My post of ten years ago
Quoted on another site of mine
Trip of a lifetime by fanzine: Tides of Time issues 30 and 31, linked here
Too busy to add more about the circumstances in which I watched the episode, the later phone calls that evening, the overnight ratings and the realisation that we were losing Christopher Eccleston almost immediately and that there had been a very good reason for the introduction to Doctor Who scheduled earlier that Saturday evening to have been narrated by David Tennant...
Depressing stuff for all manner of reasons, and not necessarily the obvious ones.
Vince Cable says LibDem-SNP deal is inconceivable
Better to lock your enemy into an agreement, I'd have thought, other than antagonise probably half if not more of the Scottish electorate.
Scotland's deficit is now at the heart of the general election fight
Or it might be. My reading of SNP policy beneath the anti-austerity headlines is much as Magnus Gardham writes here.
Last week, Kenneth Baker called for a Tory-Labour coalition to stop the end of the United Kingdom
Firstly, that's really the kingdom of Great Britain (in its parliamentary aspect) Baker supposedly wants to save (though it has little institutional trace beyond legislation passed between 1707 and 1800, unlike Scotland, England-and-Wales, England, Wales and Northern Ireland and variations of the above) as one of the constituent elements of the United Kingdom, not the end of the United Kingdom itself which would presumably continue with smaller component parts. I suspect that a Tory-Labour coalition, facing an SNP with the largest possible share of Scottish seats envisaged by the first link in this post, might just confirm SNP voters' suspicion of the Anglocentricity of Labour and the Conservatives and confirm the sort of proprietorship of 'Tory shires' assumed as natural by John Major in this speech last week. Proportional representation can't come soon enough to the United Kingdom parliament, and it might save the broad but in many crucial parts very thin bases of the Conservative and Labour parties and transform them into more effective advocates of their constituencies; but we seem further away from it than ever.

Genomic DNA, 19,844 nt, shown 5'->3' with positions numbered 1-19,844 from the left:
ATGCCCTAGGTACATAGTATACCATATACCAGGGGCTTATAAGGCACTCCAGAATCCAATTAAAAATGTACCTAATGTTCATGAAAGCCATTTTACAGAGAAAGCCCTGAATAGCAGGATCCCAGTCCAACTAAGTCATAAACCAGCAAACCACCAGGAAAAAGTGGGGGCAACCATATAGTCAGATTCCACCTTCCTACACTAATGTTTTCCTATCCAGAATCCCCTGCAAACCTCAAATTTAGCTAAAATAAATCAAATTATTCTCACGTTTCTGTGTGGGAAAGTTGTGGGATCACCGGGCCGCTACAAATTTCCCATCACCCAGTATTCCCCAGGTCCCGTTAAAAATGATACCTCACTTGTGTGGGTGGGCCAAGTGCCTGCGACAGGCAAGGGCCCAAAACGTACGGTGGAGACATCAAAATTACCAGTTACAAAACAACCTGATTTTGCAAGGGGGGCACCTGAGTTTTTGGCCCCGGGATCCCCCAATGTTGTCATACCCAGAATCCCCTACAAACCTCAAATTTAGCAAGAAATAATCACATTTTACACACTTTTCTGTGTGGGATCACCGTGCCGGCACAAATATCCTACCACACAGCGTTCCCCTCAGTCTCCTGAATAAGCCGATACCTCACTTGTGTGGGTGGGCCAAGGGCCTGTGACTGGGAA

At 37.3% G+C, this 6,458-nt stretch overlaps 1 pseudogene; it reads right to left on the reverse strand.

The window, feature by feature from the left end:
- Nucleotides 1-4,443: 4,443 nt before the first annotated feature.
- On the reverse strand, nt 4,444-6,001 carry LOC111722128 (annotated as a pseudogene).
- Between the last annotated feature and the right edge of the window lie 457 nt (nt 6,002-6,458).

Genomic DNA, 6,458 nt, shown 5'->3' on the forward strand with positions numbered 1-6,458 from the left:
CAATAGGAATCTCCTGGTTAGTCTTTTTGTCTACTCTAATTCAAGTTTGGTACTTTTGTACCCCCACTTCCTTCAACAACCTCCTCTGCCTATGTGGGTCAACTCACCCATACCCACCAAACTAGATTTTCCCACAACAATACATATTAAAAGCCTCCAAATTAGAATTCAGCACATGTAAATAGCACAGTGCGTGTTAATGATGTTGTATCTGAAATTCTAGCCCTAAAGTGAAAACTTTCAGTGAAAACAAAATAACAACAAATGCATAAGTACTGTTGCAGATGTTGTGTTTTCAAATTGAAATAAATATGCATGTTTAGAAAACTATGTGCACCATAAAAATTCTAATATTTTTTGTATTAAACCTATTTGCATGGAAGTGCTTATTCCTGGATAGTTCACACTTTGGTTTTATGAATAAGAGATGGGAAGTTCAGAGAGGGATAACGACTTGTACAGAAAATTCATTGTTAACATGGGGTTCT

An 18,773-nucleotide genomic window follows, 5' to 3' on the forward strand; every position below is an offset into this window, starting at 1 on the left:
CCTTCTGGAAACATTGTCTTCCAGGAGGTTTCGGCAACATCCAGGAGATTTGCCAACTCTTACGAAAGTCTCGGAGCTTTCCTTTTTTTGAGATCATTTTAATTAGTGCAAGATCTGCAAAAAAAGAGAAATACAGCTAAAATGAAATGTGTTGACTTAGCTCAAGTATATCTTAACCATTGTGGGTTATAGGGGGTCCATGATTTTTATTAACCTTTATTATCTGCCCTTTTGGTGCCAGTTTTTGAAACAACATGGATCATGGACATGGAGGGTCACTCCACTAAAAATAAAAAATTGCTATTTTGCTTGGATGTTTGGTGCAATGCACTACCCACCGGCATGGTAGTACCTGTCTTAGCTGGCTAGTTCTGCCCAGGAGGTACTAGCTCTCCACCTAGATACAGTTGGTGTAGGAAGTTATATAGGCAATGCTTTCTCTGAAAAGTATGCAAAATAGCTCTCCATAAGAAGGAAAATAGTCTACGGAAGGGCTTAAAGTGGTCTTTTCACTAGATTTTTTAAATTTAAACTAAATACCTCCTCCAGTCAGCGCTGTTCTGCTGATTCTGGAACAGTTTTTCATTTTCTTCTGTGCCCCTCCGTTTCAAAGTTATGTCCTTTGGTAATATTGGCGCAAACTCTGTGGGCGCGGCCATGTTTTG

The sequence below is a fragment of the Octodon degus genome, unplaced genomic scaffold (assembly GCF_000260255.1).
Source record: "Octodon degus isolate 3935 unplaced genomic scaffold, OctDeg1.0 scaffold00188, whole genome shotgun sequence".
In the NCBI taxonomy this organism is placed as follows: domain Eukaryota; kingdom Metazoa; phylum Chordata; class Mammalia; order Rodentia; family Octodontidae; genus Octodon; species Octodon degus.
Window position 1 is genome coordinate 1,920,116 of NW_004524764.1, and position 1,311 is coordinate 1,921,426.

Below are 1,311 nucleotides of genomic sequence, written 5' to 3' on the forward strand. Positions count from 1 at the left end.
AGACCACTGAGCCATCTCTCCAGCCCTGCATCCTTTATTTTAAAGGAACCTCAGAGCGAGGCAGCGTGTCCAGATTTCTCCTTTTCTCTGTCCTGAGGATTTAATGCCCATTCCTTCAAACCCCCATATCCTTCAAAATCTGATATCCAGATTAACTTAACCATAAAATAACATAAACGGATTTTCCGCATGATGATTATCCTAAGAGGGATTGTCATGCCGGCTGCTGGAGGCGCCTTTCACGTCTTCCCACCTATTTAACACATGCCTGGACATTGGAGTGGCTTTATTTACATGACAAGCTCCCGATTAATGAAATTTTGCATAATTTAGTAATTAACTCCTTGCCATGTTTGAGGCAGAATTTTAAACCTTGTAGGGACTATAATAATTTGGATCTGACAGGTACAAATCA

SNP will not contest Berwick election seat
Apologies for any overenthusiastic advertising Johnston Press foist upon readers if they follow this link. Announced back in December, and pity in a way, as Christine Grahame's appearance ("Oh, we won't stop being British...") on BBC North East [England] and Cumbria's pre-referendum special illustrated how complicated the SNP and broader Yes campaign's approach to the political relationships of the people of these islands can or could be. I'm glad as a near-contemporary of mine from my school is inheriting the defence of the seat from the retiring MP and she has a hard fight which an SNP candidate in Berwick upon Tweed (a constituency which covers a larger slice of Northumberland than its name suggests) would make harder.
 Interesting point. In the period 1603-1707, Scottish and English commentators alike wrote of the king or queen of Great Britain (having stopped James VI and I declaring himself Caesar and British Emperor) and there were periods in the seventeenth century, particularly when monarchical power was at whatever zeniths it could reach, that the kingdom of Great Britain seemed a real political entity with an emerging class of Scoto-English courtier administrators. The Union came about in part because after the revolutions of 1688-90 the Scottish parliament and elite found it had little leverage on royal foreign policy, in contrast to the parliament of England, and the political nation (more regularly organised and in some senses broader than the English) was susceptible to foolhardy exercises like the Darien venture, which came across to the more cosmopolitan part of the elites as a doomed exercise in saying 'Let's have a war with Spain and embarrass the king and his English friends' but which could easily be interpreted in Scotland as an example of England repressing Scottish imperial aspirations.